For more inspiring ideas, check out House Beautiful’s spotlight on kitchens from the simple to exotic.
The real estate market has posted a significant year-over-year gain of 10.9 percent from March 2012 to March 2013, reports Time. All 20 cities measured by Standard & Poor’s/Case-Shiller Home Price Index indicate year-over-year gains.
Here’s a summary of the markets with the biggest increases:
- Detroit — 18.5 percent
- Atlanta — 19.1 percent
- Las Vegas — 17.6 percent
- Phoenix — 22.5 percent
In the first quarter of 2013, Charlotte, Los Angeles, Portland, Seattle, and Tampa experienced their largest month-over-month gains in over seven years. Around the U.S., home prices have returned to levels seen in late 2003.
While the number of Americans in foreclosure has dipped below the 5 million mark in April, inventories still remain tight in many regions of the U.S. Zillow reports that its February site listings decreased by 17 percent from the prior year. The firm predicts that approximately 1.4 million homeowners with negative equity will turn the corner in the beginning of 2014. Some of these households can then list and sell their properties, potentially alleviating some of the inventory shortage.
North America birthed its first “active” house in St. Louis, Mo., in March of this year. What is an “active” home? Essentially, it incorporates a comprehensive green design on the interior and exterior of the dwelling and uses a variety of energy-efficient, environmentally friendly practices and guidelines, according to Time. The “active” house both produces and conserves energy, whereas the “passive” house focuses on conservation.
But is the active home practical for the average homebuyer? Matt Blecher, principal of Verdatek Solutions LLC, a specialist in green building who managed the St. Louis project, noted that it must be affordable if the marketplace is going to support it. The home cost about $500,000 to build, more than double the average listing price of properties for sale in the same area. However, the prospect of long-term energy savings might appeal to environmentally and fiscally conservative buyers.
David and Thuy Smith, owners of the Webster Groves house, say that their new residence fits right into the older, well-established neighborhood, reports the St. Louis Post-Dispatch. Their active property has clapboard siding, a stone-trimmed foundation, and a wraparound porch with tapered Craftsman-style columns, proving that green housing can take both traditional and modern forms.
For pictures and details of America’s first active home, check out the website, activehouseusa.com.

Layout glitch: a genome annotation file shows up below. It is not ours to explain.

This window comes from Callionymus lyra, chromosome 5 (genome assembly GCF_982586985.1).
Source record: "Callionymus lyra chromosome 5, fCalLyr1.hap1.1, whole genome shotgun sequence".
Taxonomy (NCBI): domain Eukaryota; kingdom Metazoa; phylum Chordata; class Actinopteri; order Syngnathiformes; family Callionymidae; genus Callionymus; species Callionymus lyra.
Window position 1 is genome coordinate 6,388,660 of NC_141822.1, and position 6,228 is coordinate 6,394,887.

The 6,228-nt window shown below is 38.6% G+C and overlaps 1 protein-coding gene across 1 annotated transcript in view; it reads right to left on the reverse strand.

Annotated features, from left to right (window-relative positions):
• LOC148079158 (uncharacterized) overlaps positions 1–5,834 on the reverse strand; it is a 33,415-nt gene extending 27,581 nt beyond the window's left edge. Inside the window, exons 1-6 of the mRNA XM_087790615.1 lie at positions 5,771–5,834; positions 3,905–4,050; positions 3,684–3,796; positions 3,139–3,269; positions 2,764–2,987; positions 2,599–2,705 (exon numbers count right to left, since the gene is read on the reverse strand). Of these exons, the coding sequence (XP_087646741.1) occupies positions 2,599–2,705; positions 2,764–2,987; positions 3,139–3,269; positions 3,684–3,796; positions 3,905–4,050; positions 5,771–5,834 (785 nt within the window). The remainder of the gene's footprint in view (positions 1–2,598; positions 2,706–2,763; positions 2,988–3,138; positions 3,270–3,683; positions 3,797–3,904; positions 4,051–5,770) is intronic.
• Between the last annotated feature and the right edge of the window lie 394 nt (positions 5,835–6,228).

When architect John Nystrom set out to build his retirement home, he knew the sky was the limit. But “as many architects would testify, [I] could never afford what I was capable of designing,” said Nystrom. So he decided to go with his heart and construct a dwelling inspired by a simple barn. Watch the video about this Boerne, TX, house that was made from the simple stuff of dreams.
Housing incentives are key for a thriving middle class, according to the National Association of Home Builders. Simplifying the tax code should not do away with the incentives that have helped homeowners and renters.
Robert Dietz, an economist and assistant vice president for the NAHB, defended three key incentives in his testimony during a House Ways and Means Committee hearing on tax reform and residential real estate in April 2013. Dietz called on Congress to maintain its support for three critical housing tax incentives.
- The Low Income Housing Tax Credit (LIHTC), which has provided more than 2 million affordable rental units since the program’s inception in 1986, should continue. According to U.S. Census data, more than 40 percent of renters pay over 30 percent of their household income on rent. The LIHTC can help alleviate some of this burden on our nation’s renters.
- The mortgage interest tax deduction is a real benefit tapped by the majority of homeowners; close to 70 percent of homeowners claimed the deduction in 2009. Dietz refutes the argument that the deduction drives families to buy bigger homes; larger families needing more space is the real cause.
- Repealing the real estate tax deduction can penalize homeowners who pay more than $300 billion in property taxes each year, money that goes to state and local governments.
President Obama’s State of the Union address to Congress this past February acknowledged that “a growing economy that creates good, middle-class jobs… must be the North Star that guides our efforts,” reports CBS News. So how do we help the middle class? Preserving housing tax incentives is one way to achieve that goal, in Dietz’s opinion.